Neurotrauma Surgeon Joins UCSF Department of Neurological Surgery

This month, neurosurgeon Anthony DiGiorgio, DO, MHA joins the UCSF Department of Neurological Surgery and the Neurotrauma team at Zuckerberg San Francisco General Hospital (ZSFGH). Dr. DiGiorgio specializes in treatment of traumatic brain injury and spinal cord injury.

Dr. DiGiorgio, who grew up in the Bay Area, earned his medical degree at Touro University College of Osteopathic Medicine in Vallejo, California. He then completed neurosurgical residency at Louisiana State University (LSU), where he also received a Master’s degree in Healthcare Administration. Dr. DiGiorgio previously completed a Minimally Invasive and Complex Spine Research Fellowship and recently completed a Trauma and Critical Care Fellowship at UCSF, and will be continuing in the Department as an Assistant Professor.

The Path to Neurotrauma

“I covered a lot of trauma cases during my neurosurgical residency at LSU, which is where I really developed my love of neurotrauma. With my particular interest in spine, I was fortunate to come to UCSF during my research year to work on clinical spine research with Dr. Praveen Mummaneni. From there, I met Dr. Geoffrey Manley and was later accepted to the neurotrauma fellowship at UCSF and ZSFGH.”

“Research-wise, my passion is spinal cord injury (SCI). In the last year, I have been heavily involved in TRACK-SCI, a research initiative started by the UCSF Brain and Spinal Injury Center to promote collaborative basic, translational, and clinical research, and improve care for patients with SCI. We have a number of publications in the works, and recently have been expanding our multi-center, prospective, observational patient registry to additional sites, with over 170 SCI patients enrolled to date.”

Making Impact Through Healthcare Administration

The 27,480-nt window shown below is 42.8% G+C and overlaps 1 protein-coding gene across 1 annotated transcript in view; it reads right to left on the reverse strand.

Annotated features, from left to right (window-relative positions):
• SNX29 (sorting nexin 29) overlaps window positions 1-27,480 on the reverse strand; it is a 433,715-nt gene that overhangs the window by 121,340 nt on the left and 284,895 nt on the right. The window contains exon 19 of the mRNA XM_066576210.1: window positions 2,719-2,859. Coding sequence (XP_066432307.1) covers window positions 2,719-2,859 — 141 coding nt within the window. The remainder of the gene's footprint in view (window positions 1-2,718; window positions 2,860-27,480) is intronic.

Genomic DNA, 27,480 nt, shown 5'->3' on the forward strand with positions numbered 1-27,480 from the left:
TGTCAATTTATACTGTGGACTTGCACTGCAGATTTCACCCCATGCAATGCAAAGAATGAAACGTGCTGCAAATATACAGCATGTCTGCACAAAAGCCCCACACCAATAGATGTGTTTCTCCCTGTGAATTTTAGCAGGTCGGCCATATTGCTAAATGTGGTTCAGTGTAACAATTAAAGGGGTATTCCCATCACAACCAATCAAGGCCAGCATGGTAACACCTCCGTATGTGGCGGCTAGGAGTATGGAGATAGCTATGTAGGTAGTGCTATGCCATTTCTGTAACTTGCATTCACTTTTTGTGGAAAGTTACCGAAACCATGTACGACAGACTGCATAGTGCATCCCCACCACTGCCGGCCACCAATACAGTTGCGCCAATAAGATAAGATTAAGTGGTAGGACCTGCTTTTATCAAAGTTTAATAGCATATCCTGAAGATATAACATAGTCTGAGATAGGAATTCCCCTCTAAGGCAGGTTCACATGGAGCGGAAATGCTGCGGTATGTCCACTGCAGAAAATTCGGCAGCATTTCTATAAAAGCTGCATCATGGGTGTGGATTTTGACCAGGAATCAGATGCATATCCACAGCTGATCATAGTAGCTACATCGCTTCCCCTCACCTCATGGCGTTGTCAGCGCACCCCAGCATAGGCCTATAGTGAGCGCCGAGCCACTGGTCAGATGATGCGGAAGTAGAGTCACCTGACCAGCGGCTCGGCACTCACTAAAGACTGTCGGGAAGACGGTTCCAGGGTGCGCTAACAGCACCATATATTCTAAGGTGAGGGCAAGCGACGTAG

“Working in New Orleans during residency, I covered a lot of the economically disadvantaged, indigent population there. Healthcare policy and administration are among my interests, because I feel that it relates to addressing health disparities. This was part of my motivation for pursuing a Master’s in Healthcare Administration.”

“Now at ZSFGH, I take a big interest in administration, helping with numerous initiatives for improving outreach to economically and socially disadvantaged communities. One quality improvement project is in creating an integrated spine service, for both elective and trauma spine care. Our goal is to bring all the specialties together to streamline how we reach primary care physicians and deliver spine care to the local population.”

The Future of Telehealth

“The COVID-19 pandemic has really changed the way we do virtual visits, and we have really been harnessing the power of telehealth. Now, patients can be at home for some follow-up appointments, and I think they appreciate that it saves them a trip to clinic. All the patients I have spoken with have responded really positively about it.”

“So now, we are looking at ways of using telehealth in the future to improve patient care and the overall patient experience. For example, one of our quality improvement project involves incorporating telehealth visits into follow-up care for TBI patients, which would reduce their hospital stay, when safe. It would save the patient time and make it easier for their families to have them at home ­– especially during COVID, when visitors to the hospital are limited.”

“Another option we are exploring involves setting up telehealth clinics as a screening clinic for spine conditions, including adult spinal deformity. Ideally, primary care providers would be able to take advantage of this telehealth option to facilitate referrals and ultimately expand access to the community.”